capabilities. There is much sameness in the character The chief fault, therefore, of the “ Letters from the of the scenery ; but that sameness is in itself delightful, West,” is the exclusive and irritating spirit in which as it consists in the recurrence of noble traits, which are they are composed. But another objection is to be found too pleasing ever to be viewed wiih indifference ; like in the trilling and almost juvenile vein of writing, in the regular features which we sometimes find in the face which the author frequently indulges. The following of a beauti'ul woman, their charm consists in their own sentences will explain more cxactly what we mean :- intrinsic gracefulness, rather than in the variety of their “ We arrived at Cincinnatti in the morning; but when expressions. The Ohio has not the sprightly, fanciful I inform you that I remained only a few hours, and that wildness of the Niagara, the St Lawrence, or the Sus. the greater part of this time was spent with a friend, and quehanna, whose impetuous torrents, rushing over beds that friend a lovely female, a companion of my dancing of rocks, or dashing against the jutting cliffs, arrest the days, (the Italics are Judge Hall's,) you will not be ear by their murmurs, and delight the eye with their surprised if I add, that I have nothing to relate concern- eccentric wanderings. Neither is it like the Hudson, ing this town. Those days may be over with me in margined at one spot by the meadow and the village, which the violin could have lured me from the labour and overhung at another by threatening precipices and of study, and tlic song from the path of duty; but never, stupendous mountains. It has a wild, solenin, silent if I know myself, will that hour come when woman shall sweetness, peculiar to itself. The noble stream, clcar, cease to be the tutelary cleiiy of my afiections—the house. smooth, and unruffled, sweeps onward with regular ma. hold goddess of my bosom! Think me an enthusiast, jestic force. Continually changing its course, as it rolls or a great dunce, if you please; but never, I pray, if from vale to vale, it always winds with dignity, and, you love me, believe that I could think of statistics avoiding those acute angles which are observable in less with a fair lady at my side, or that I could hoard up powerful streams, sweeps round in graceful bends, as it materials for a Letter from the West, while a chance disdaining the opposition to which Nature forces it to presented itself to talk over my old courtships, and submit. On each side rise the romantic hills, piled on dance once more my old cotillons.” Now, we do not each other to a tremendous heigint; and between them object to Judge Hall, or any one else, “ talking over are deep, abrupt, silent glens, which, at a distance, seem old courtships,” and “ dancing old cotillons,” in time inaccessible to the human foot; while the whole is coand place convenient; but we do object to Judge Hall vered with timber of a gigantic size, and a luxuriant fo“ dancing old cotillons," when he ought to be giving us liage of the deepest hues. Throughout this scene there “ Sketches of Scenery, Manners, and Customs.” How- is a pleasing solitariness, that speaks peace to the mind, ever, the Judge is a gallant man, and his gallantry is ap- and invites the fancy to soar abroad among the tranquil parent frequently throughout the volume, where no gal. haunts of meditation. Sometimes the splashing of the lantry should be.” “ I have always had a wonderful pre oar is heard, and the boatman's song awakens the sur. dilection,” he gravely remarks in Letter X., “ for hand rounding echoes; but the most usual music is that of some faces; and I do verily believe, that if my breast the native songsters, whose melody steals pleasingly on were darkened by the heaviest sorrows, the rays of beau. the ear, with every modulation, at all hours, and in ty would still strike to its inmost recesses, and there every change of situation. The poet, in sketching these would still be a something there to refract the beams." solitudes, might, by throwing his scene a few years back, This is very poetical in Judge Hall, and is perhaps add the light canoe and war-song of the Indian ; but given to us as one of the “ Anecdotes," mentioned in the peaceful traveller rejoices in the absence of that the title-page, as “ connected with the first settlements which would bring danger, as well as variety, within his of the western sections of the United States."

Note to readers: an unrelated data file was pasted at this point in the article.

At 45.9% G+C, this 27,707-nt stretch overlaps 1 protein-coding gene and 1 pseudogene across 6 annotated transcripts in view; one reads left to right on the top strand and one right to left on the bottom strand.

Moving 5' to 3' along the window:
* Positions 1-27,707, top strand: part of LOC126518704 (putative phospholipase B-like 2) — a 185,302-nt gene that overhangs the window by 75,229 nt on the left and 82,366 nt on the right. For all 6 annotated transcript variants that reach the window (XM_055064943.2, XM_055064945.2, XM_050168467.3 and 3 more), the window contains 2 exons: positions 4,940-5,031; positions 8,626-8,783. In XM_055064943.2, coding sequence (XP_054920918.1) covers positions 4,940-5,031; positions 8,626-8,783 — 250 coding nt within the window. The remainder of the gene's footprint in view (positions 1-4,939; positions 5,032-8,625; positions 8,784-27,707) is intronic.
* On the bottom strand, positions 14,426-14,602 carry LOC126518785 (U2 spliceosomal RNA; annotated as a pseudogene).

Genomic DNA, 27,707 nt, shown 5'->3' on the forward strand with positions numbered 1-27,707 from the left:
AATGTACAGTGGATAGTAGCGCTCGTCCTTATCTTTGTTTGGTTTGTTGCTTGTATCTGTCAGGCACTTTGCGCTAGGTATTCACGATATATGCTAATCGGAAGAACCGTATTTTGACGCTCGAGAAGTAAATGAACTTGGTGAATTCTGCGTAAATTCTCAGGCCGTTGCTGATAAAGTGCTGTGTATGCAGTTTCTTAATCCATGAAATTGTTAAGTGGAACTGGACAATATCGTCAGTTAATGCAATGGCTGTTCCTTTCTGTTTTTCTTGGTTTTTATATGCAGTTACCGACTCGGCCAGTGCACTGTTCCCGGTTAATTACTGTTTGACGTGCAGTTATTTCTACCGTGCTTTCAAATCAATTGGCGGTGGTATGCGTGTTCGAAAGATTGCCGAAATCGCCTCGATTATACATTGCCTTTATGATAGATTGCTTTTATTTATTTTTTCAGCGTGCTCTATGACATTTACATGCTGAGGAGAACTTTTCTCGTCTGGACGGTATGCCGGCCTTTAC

reach.” P. 81-3. We must not, however, close our remarks, without admitting that, in several respects, this work possesses Judge Hall has a great horror of the Quarterly Reconsiderable merit. The first half of the volume is, on viewers; should they notice him at all, we suspect that the whole, too exclusively topographical, geographical, horror will not be diminished. and Kentuckyish, to afford much interest to a foreigner. But the later Leiters, in which more general subjects are discussed, though often sprinkled with paerilities Christmas ; a Poem. By Edward Moxon. London. and absurdities, contain many good things. We like best the Letters on the Names of Places in America, in